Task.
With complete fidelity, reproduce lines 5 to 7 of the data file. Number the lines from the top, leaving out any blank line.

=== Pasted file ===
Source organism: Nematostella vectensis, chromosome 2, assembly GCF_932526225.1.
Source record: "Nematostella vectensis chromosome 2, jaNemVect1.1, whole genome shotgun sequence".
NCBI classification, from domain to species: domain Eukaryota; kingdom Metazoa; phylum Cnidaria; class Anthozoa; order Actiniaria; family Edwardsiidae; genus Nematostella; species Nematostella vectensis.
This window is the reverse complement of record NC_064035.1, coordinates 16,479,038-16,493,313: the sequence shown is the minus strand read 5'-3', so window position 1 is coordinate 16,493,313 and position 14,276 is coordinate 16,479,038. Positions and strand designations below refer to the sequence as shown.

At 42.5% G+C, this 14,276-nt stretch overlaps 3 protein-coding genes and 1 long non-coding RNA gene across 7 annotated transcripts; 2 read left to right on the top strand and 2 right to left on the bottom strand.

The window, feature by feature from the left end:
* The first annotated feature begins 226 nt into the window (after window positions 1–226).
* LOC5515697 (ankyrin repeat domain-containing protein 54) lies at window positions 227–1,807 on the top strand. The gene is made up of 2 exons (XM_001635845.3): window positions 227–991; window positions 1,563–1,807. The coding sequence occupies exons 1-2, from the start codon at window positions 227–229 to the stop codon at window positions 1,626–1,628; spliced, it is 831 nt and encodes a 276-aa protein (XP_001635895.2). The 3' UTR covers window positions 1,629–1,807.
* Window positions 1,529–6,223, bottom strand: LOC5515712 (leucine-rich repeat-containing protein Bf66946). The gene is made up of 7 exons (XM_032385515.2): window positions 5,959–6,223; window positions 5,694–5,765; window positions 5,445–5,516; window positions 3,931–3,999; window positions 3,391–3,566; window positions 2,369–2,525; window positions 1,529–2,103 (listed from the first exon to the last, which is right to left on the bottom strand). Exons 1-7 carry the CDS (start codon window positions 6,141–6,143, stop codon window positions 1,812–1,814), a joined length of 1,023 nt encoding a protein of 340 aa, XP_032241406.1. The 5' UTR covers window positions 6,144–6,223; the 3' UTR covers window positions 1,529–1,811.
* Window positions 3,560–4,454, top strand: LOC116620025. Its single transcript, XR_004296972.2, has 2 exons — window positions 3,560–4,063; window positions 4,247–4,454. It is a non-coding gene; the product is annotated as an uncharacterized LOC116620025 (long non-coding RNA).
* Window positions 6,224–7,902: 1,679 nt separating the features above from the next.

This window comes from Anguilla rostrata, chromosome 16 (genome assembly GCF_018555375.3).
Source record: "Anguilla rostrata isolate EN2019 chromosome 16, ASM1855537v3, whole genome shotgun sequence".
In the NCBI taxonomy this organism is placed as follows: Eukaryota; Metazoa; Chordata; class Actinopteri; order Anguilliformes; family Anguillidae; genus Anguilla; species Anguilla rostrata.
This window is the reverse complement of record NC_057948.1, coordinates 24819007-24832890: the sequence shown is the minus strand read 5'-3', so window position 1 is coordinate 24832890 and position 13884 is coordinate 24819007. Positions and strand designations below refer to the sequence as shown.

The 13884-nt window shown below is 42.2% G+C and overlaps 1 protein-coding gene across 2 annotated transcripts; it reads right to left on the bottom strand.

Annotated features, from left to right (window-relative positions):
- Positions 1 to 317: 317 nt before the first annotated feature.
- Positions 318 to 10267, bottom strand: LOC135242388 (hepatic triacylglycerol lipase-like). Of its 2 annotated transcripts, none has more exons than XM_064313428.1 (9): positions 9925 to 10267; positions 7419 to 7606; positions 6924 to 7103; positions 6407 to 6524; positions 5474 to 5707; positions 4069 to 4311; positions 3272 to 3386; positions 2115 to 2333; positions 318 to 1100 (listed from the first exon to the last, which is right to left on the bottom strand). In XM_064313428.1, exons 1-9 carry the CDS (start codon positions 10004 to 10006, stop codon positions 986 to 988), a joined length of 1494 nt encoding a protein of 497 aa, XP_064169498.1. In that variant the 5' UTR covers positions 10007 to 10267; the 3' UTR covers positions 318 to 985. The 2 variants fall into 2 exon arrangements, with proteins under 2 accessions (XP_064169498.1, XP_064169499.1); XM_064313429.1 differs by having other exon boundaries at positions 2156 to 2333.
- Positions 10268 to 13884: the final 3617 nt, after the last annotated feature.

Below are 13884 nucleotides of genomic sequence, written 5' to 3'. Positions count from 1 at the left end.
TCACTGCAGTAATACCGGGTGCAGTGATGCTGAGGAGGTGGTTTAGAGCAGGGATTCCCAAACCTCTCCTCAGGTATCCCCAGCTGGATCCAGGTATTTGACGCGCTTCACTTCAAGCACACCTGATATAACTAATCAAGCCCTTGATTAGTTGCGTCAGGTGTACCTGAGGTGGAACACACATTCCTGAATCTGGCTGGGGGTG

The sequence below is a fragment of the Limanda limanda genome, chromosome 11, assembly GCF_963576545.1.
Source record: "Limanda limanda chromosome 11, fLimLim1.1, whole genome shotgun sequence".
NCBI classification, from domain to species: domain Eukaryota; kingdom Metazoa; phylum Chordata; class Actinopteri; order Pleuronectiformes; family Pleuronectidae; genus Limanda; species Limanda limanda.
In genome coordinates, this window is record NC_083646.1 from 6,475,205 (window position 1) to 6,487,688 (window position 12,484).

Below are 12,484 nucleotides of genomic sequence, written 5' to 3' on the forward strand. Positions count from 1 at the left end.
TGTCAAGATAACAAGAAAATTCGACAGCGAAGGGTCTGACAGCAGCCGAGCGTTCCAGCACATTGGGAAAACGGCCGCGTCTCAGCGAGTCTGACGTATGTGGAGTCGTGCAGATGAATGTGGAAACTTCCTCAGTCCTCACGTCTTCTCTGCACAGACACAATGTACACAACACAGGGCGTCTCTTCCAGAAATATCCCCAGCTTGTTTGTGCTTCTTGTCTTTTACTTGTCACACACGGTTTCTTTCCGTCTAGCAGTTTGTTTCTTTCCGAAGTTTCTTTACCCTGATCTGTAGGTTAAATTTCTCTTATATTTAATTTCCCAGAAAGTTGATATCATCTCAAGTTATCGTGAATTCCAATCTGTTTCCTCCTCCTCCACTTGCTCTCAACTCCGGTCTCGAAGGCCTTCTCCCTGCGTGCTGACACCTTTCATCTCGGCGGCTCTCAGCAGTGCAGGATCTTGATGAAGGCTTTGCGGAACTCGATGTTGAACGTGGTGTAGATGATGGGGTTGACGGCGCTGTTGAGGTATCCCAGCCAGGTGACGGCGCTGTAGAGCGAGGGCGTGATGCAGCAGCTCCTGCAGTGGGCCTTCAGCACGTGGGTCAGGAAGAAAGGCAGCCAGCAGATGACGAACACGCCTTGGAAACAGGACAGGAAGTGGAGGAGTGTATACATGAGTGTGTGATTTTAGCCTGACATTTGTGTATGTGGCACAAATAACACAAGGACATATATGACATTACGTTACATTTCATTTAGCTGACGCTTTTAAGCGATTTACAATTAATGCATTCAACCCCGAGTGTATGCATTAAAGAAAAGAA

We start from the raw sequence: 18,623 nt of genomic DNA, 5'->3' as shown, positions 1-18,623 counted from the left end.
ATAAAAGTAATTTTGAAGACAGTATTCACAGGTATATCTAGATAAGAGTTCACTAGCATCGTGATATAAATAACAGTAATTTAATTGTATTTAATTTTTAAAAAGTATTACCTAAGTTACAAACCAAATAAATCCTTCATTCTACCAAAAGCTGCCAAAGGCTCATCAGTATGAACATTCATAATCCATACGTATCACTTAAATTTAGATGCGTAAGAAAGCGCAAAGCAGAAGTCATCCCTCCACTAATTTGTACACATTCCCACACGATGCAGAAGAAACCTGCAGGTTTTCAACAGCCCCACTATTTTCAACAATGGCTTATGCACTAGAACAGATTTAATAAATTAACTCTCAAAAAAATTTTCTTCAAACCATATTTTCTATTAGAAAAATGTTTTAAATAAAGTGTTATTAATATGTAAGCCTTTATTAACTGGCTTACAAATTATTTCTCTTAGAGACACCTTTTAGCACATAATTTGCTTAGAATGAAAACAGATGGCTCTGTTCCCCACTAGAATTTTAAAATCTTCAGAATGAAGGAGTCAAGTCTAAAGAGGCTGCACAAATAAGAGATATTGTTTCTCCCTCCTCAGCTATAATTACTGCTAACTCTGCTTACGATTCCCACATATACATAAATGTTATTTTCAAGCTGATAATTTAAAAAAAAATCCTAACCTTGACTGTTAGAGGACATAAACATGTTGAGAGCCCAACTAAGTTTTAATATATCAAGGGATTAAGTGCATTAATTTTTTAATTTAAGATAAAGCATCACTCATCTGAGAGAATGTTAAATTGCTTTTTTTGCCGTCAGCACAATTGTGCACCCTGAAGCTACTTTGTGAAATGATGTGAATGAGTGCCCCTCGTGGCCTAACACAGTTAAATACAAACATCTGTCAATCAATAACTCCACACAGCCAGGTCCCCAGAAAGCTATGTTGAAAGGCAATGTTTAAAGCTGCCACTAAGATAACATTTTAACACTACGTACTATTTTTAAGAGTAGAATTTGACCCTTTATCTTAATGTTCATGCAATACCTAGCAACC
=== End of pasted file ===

At 42.5% G+C, this 14,276-nt stretch overlaps 3 protein-coding genes and 1 long non-coding RNA gene across 7 annotated transcripts; 2 read left to right on the top strand and 2 right to left on the bottom strand.

The window, feature by feature from the left end:
* The first annotated feature begins 226 nt into the window (after window positions 1–226).